The conversation between them and a ‘normal’ person goes something like this…

“Rough Market, eh?”

“Rough market” I reply.

“I bought XYZ at the last dip. I am upset. It went up a little but now it is lower than before I bought it. I am thinking of getting out.”

“Sure, definitely more downside possible.” I say.

“There could be some more downside, what do you think?” clearly nervous about the short term prospects.

“Sure, has been accelerating the unwind of the world’s previously biggest car company, previously biggest bank by assets under management, and biggest private insurer. I think that could cause more downside to the market.”

“What are you looking at buying?” OCD person asks.

Blank stare response.

The financial media, mutual funds, and maybe our mothers have conditioned us as investors to obsessively search for the next buy and hold opportunity. Millions of investors across the globe, like slaves to the financial system, scour the markets for the perfectly controlled positive feedback loop. Their stock purchase may come from a broker report, or a tip, or maybe individual research. They buy 100 shares of stock and if it goes up, then they buy 100 more. Then, if the stock goes up again, they repeat the cycle. If the stock goes down, they panic and exit. No entrance strategy, no exit strategy, and very edgy on the trigger.

Thus it is no wonder why so many people get so angry during bear markets. The behavior of the market is not meeting their expectations for a positive feedback loop, frustrating the desire of the regular fix to satisfy their obsessive compulsive desire for control of their environment.

The author does not recommend going long with a traditional buy and hold at this point. But lots of stock market investors just cannot wrap their mind around shorting or waiting for the demise of the automakers and most of the financials.

So as a community service for those with OCD who have no plans for correcting this portfolio- debilitating disorder, the author has chosen a series of stocks that should best benefit from current market conditions. Thus to address the impaired amongst us, I will recommend a few stocks, if purchased with a measure of discipline, that should provide a controlled positive feedback more often than not over the next year.

Author note: This post is not meant to insult those with Obsessive Compulsive Disorder but intended to insult those without the disorder who still mimic the traits in the stock market.

Author note #2: Stocks chosen for the OCD portfolio will not be included in the authors performance tracking because of the high risk of going long in the current market.

Wednesday, March 4, 2009

JP Morgan - Counting AIG Bailout Money as a Profit

If you are worried about where your TARP or any other bailout money is going, this press article on JP Morgan may provide a hint.

The opening of the article leaves out one huge product segment of the Fixed Income Derivatives product group, Credit Default Swaps (CDS). In fact this is a huge oversight, the OCC source shows that banks have a 87T OTC derivative exposure which includes fixed income derivatives and states that of the 16.1T of outstanding credit derivatives 99% are CDS. Why did Bloomberg not come out and be forthright about 20% of the derivatives market?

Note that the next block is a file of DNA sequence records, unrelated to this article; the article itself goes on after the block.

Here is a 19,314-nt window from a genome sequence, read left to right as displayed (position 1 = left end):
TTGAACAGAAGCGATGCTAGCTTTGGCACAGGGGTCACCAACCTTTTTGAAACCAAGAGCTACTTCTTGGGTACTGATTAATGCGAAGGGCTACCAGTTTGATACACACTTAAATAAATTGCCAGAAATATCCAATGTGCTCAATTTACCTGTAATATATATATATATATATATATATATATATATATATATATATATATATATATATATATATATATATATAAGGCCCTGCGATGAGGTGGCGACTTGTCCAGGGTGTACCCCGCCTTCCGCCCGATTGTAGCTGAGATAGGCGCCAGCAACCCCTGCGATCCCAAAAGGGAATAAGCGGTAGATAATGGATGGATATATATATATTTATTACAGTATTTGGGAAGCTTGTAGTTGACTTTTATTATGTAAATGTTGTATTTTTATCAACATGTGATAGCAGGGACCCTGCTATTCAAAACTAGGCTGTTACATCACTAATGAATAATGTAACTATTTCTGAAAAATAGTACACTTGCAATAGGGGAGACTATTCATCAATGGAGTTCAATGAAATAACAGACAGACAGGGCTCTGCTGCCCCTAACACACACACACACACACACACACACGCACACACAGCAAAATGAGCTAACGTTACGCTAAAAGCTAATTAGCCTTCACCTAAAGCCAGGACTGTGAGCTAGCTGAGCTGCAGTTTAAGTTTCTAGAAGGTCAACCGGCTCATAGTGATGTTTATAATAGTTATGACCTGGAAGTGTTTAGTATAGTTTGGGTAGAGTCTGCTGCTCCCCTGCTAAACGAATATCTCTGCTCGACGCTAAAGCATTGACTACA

Moreover, over 40% of reported trading revenues derived from this segment of the derivatives market.

The bailout money for AIG CDS positions no sooner hit AIG's account before it was transferred to AIG's counterparties to settle collateral requirements for it's positions. With AIG posting $60B losses from CDS in the last quarter, there had to be someone on the other side of those trades who would claim a commeasurate gain.

As of Q3 of 2008, according to the Office of the Controller of the Currency (OCC), there are only 5 major CDS brokers amongst the US banks who hold 87% of the outstanding notional credit exposure. JP Morgan is largest one of those five.

Thus when the government provided $60B capital to AIG in order to meet collateral requirements for it’s counterparty positions, one can infer that the ultimate recipient was JP Morgan, and other major CDS dealers. This is the fallacy of the whole market. The government is providing AIG with funds not just to keep AIG afloat, but to support all of AIG’s counterparties from the systemic risk of not getting paid. But in providing this liquidity, the government is allowing JP Morgan to mark profits from bailout money originating at another firm while they hold on to the TARP money they received from the government.

What is to be learned from this? The systemic risk of the “Shadow Banking System” is being balanced by the US taxpayer. But it is not being communicated how many counterparties are also being saved by the single bailout of AIG and other major lenders. What astounds is that the market makers continue to perform solid business in the very instruments that could at any moment cause their demise if the government withdrew it’s support of the losing counterparties. This evidence underscores how dysfunctional the whole banking system is currently and how much more needs to be done to wean the banks with most CDS exposure from government funded settlements.

The author is long puts in JP Morgan.